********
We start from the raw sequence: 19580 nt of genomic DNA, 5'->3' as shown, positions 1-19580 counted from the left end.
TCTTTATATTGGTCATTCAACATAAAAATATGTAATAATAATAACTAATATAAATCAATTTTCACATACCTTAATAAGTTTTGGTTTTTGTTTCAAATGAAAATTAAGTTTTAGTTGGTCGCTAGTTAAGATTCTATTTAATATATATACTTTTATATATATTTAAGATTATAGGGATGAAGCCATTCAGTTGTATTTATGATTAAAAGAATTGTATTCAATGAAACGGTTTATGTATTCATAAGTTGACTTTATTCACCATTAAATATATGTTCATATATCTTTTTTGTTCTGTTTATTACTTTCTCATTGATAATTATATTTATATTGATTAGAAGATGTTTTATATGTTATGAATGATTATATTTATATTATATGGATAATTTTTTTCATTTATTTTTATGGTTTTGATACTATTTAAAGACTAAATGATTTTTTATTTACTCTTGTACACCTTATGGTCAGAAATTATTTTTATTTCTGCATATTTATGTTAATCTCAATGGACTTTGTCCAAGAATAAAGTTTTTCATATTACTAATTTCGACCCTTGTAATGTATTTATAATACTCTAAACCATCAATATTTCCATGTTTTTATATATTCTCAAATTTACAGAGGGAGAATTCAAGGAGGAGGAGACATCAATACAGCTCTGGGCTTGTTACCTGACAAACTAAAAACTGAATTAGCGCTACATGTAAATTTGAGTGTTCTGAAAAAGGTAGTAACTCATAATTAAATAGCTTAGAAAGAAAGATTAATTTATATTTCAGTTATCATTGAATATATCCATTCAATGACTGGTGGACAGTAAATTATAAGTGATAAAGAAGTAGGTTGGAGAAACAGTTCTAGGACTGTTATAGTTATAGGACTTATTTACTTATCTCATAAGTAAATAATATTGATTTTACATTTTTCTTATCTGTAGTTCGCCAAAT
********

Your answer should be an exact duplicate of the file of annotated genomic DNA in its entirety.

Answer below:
We start from the raw sequence: 19580 nt of genomic DNA, 5'->3' as shown, positions 1-19580 counted from the left end.
TCTTTATATTGGTCATTCAACATAAAAATATGTAATAATAATAACTAATATAAATCAATTTTCACATACCTTAATAAGTTTTGGTTTTTGTTTCAAATGAAAATTAAGTTTTAGTTGGTCGCTAGTTAAGATTCTATTTAATATATATACTTTTATATATATTTAAGATTATAGGGATGAAGCCATTCAGTTGTATTTATGATTAAAAGAATTGTATTCAATGAAACGGTTTATGTATTCATAAGTTGACTTTATTCACCATTAAATATATGTTCATATATCTTTTTTGTTCTGTTTATTACTTTCTCATTGATAATTATATTTATATTGATTAGAAGATGTTTTATATGTTATGAATGATTATATTTATATTATATGGATAATTTTTTTCATTTATTTTTATGGTTTTGATACTATTTAAAGACTAAATGATTTTTTATTTACTCTTGTACACCTTATGGTCAGAAATTATTTTTATTTCTGCATATTTATGTTAATCTCAATGGACTTTGTCCAAGAATAAAGTTTTTCATATTACTAATTTCGACCCTTGTAATGTATTTATAATACTCTAAACCATCAATATTTCCATGTTTTTATATATTCTCAAATTTACAGAGGGAGAATTCAAGGAGGAGGAGACATCAATACAGCTCTGGGCTTGTTACCTGACAAACTAAAAACTGAATTAGCGCTACATGTAAATTTGAGTGTTCTGAAAAAGGTAGTAACTCATAATTAAATAGCTTAGAAAGAAAGATTAATTTATATTTCAGTTATCATTGAATATATCCATTCAATGACTGGTGGACAGTAAATTATAAGTGATAAAGAAGTAGGTTGGAGAAACAGTTCTAGGACTGTTATAGTTATAGGACTTATTTACTTATCTCATAAGTAAATAATATTGATTTTACATTTTTCTTATCTGTAGTTCGCCAAAT